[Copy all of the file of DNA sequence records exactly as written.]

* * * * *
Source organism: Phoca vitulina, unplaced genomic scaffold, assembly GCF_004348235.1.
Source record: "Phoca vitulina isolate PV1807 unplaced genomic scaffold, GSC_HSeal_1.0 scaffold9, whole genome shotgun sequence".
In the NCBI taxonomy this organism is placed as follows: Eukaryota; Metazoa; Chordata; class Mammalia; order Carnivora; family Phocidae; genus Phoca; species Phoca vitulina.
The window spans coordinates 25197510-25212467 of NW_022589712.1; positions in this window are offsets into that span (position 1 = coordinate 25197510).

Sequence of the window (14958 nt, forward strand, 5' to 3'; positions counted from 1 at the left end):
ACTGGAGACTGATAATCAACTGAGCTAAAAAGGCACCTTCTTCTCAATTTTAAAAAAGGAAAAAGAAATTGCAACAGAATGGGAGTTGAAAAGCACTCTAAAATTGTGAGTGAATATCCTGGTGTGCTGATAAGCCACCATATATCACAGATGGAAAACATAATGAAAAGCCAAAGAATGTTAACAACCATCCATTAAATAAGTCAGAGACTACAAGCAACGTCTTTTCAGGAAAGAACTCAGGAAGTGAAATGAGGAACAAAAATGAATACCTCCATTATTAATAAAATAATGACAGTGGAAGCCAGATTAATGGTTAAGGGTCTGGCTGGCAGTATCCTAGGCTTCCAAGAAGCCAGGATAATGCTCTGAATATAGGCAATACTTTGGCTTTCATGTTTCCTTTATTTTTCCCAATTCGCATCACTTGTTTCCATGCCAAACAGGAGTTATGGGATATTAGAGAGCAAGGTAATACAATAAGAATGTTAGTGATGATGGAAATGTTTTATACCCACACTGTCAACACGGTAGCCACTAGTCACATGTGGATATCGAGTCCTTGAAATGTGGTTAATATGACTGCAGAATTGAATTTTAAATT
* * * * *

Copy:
Source organism: Phoca vitulina, unplaced genomic scaffold, assembly GCF_004348235.1.
Source record: "Phoca vitulina isolate PV1807 unplaced genomic scaffold, GSC_HSeal_1.0 scaffold9, whole genome shotgun sequence".
In the NCBI taxonomy this organism is placed as follows: Eukaryota; Metazoa; Chordata; class Mammalia; order Carnivora; family Phocidae; genus Phoca; species Phoca vitulina.
The window spans coordinates 25197510-25212467 of NW_022589712.1; positions in this window are offsets into that span (position 1 = coordinate 25197510).

Sequence of the window (14958 nt, forward strand, 5' to 3'; positions counted from 1 at the left end):
ACTGGAGACTGATAATCAACTGAGCTAAAAAGGCACCTTCTTCTCAATTTTAAAAAAGGAAAAAGAAATTGCAACAGAATGGGAGTTGAAAAGCACTCTAAAATTGTGAGTGAATATCCTGGTGTGCTGATAAGCCACCATATATCACAGATGGAAAACATAATGAAAAGCCAAAGAATGTTAACAACCATCCATTAAATAAGTCAGAGACTACAAGCAACGTCTTTTCAGGAAAGAACTCAGGAAGTGAAATGAGGAACAAAAATGAATACCTCCATTATTAATAAAATAATGACAGTGGAAGCCAGATTAATGGTTAAGGGTCTGGCTGGCAGTATCCTAGGCTTCCAAGAAGCCAGGATAATGCTCTGAATATAGGCAATACTTTGGCTTTCATGTTTCCTTTATTTTTCCCAATTCGCATCACTTGTTTCCATGCCAAACAGGAGTTATGGGATATTAGAGAGCAAGGTAATACAATAAGAATGTTAGTGATGATGGAAATGTTTTATACCCACACTGTCAACACGGTAGCCACTAGTCACATGTGGATATCGAGTCCTTGAAATGTGGTTAATATGACTGCAGAATTGAATTTTAAATT